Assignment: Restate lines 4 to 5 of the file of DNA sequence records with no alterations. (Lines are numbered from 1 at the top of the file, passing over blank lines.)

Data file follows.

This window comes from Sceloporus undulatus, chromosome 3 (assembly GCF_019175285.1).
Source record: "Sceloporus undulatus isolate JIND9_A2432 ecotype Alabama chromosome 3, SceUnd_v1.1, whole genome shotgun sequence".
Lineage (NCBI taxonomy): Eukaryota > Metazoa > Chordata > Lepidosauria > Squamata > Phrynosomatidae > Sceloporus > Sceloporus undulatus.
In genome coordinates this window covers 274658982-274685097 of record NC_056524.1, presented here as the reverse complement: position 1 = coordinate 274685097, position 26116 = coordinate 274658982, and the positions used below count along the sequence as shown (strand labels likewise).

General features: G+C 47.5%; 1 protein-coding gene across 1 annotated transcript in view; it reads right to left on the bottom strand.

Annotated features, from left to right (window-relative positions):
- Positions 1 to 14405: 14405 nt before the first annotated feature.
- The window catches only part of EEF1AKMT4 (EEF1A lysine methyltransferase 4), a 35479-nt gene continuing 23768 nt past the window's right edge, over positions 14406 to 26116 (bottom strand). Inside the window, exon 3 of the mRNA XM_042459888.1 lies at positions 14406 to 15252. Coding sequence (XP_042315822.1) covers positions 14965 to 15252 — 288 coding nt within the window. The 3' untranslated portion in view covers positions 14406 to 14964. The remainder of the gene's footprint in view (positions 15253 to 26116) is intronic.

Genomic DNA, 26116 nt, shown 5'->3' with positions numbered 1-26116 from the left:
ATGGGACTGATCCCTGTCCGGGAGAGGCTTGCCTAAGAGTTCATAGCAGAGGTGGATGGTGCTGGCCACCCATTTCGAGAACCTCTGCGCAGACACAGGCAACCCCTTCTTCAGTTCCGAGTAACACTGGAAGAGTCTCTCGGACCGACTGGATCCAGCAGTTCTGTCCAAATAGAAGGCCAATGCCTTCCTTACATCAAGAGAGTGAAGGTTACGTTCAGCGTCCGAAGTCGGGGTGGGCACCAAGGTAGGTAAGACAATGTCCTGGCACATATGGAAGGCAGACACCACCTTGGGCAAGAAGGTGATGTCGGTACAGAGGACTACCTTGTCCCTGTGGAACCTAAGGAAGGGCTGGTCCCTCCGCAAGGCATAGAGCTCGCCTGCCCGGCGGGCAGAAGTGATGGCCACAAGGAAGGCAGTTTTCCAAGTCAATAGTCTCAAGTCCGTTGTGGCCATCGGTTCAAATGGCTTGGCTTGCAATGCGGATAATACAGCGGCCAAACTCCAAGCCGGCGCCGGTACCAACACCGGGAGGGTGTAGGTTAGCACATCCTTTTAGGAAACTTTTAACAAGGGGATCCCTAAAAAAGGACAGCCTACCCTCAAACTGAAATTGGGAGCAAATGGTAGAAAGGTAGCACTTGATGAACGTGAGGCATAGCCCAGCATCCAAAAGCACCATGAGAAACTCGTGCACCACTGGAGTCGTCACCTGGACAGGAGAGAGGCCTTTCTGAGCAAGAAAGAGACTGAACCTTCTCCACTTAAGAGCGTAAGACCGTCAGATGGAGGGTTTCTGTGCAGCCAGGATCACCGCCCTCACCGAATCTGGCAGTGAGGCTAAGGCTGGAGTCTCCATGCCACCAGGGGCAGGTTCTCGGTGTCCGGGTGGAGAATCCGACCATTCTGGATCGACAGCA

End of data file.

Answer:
In genome coordinates this window covers 274658982-274685097 of record NC_056524.1, presented here as the reverse complement: position 1 = coordinate 274685097, position 26116 = coordinate 274658982, and the positions used below count along the sequence as shown (strand labels likewise).

General features: G+C 47.5%; 1 protein-coding gene across 1 annotated transcript in view; it reads right to left on the bottom strand.